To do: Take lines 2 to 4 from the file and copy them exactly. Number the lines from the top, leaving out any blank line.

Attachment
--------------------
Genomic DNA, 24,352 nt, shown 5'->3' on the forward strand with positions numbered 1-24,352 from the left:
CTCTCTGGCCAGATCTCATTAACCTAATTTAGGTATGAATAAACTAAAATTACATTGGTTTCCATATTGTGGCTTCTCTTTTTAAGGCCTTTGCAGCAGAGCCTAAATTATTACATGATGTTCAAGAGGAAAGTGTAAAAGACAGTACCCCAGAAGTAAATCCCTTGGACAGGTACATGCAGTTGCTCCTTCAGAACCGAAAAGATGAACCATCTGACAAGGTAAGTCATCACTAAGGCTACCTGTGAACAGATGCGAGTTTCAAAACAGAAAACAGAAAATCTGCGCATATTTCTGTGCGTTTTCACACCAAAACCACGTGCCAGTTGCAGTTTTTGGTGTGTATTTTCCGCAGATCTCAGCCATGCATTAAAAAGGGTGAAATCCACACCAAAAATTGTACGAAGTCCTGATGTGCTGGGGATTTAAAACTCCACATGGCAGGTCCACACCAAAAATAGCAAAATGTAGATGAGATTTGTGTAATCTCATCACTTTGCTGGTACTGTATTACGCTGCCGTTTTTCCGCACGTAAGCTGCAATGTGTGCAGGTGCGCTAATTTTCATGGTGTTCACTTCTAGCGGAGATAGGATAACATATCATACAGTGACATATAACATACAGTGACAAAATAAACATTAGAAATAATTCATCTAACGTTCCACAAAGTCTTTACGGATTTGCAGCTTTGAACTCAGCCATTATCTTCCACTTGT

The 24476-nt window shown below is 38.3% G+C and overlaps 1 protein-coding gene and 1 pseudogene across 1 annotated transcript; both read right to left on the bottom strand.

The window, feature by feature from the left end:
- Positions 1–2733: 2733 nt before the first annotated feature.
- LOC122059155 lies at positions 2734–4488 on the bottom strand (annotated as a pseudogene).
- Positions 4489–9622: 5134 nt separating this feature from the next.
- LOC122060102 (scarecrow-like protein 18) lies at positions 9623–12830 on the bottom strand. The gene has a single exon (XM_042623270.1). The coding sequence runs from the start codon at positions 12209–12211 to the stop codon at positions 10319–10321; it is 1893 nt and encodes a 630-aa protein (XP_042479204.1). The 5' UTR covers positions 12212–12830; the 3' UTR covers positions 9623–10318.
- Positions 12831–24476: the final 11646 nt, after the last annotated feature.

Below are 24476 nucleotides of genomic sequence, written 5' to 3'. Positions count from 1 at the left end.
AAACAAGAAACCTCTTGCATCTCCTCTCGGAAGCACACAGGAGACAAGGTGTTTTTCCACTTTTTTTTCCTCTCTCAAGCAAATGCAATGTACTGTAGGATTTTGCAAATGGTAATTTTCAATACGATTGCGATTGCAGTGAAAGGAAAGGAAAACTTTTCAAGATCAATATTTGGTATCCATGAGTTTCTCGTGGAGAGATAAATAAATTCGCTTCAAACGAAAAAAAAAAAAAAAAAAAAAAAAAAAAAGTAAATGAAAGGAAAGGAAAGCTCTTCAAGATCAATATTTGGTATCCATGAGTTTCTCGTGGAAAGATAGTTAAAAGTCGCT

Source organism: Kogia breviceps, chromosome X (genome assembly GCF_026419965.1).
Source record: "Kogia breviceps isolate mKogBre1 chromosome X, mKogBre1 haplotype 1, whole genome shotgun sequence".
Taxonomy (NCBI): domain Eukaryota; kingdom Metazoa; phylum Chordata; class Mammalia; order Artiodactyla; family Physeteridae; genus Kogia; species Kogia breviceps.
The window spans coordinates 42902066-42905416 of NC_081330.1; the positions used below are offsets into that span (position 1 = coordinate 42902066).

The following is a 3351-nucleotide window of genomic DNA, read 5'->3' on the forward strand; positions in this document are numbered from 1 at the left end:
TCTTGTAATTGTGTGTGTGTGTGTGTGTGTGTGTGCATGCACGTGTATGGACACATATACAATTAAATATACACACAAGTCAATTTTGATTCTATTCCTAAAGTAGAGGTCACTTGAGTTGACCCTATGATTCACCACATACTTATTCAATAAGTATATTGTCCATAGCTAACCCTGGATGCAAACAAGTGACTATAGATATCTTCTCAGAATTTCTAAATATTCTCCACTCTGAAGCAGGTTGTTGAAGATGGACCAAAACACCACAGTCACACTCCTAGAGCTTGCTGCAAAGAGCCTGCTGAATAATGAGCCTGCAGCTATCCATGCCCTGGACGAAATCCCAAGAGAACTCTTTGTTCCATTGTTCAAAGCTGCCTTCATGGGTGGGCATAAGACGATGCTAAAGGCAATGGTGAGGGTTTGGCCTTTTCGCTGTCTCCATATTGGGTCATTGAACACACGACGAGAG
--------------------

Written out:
CTCTCTGGCCAGATCTCATTAACCTAATTTAGGTATGAATAAACTAAAATTACATTGGTTTCCATATTGTGGCTTCTCTTTTTAAGGCCTTTGCAGCAGAGCCTAAATTATTACATGATGTTCAAGAGGAAAGTGTAAAAGACAGTACCCCAGAAGTAAATCCCTTGGACAGGTACATGCAGTTGCTCCTTCAGAACCGAAAAGATGAACCATCTGACAAGGTAAGTCATCACTAAGGCTACCTGTGAACAGATGCGAGTTTCAAAACAGAAAACAGAAAATCTGCGCATATTTCTGTGCGTTTTCACACCAAAACCACGTGCCAGTTGCAGTTTTTGGTGTGTATTTTCCGCAGATCTCAGCCATGCATTAAAAAGGGTGAAATCCACACCAAAAATTGTACGAAGTCCTGATGTGCTGGGGATTTAAAACTCCACATGGCAGGTCCACACCAAAAATAGCAAAATGTAGATGAGATTTGTGTAATCTCATCACTTTGCTGGTACTGTATTACGCTGCCGTTTTTCCGCACGTAAGCTGCAATGTGTGCAGGTGCGCTAATTTTCATGGTGTTCACTTCTAGCGGAGATAGGATAACATATCATACAGTGACATATAACATACAGTGACAAAATAAACATTAGAAATAATTCATCTAACGTTCCACAAAGTCTTTACGGATTTGCAGCTTTGAACTCAGCCATTATCTTCCACTTGT

The 24476-nt window shown below is 38.3% G+C and overlaps 1 protein-coding gene and 1 pseudogene across 1 annotated transcript; both read right to left on the bottom strand.

The window, feature by feature from the left end: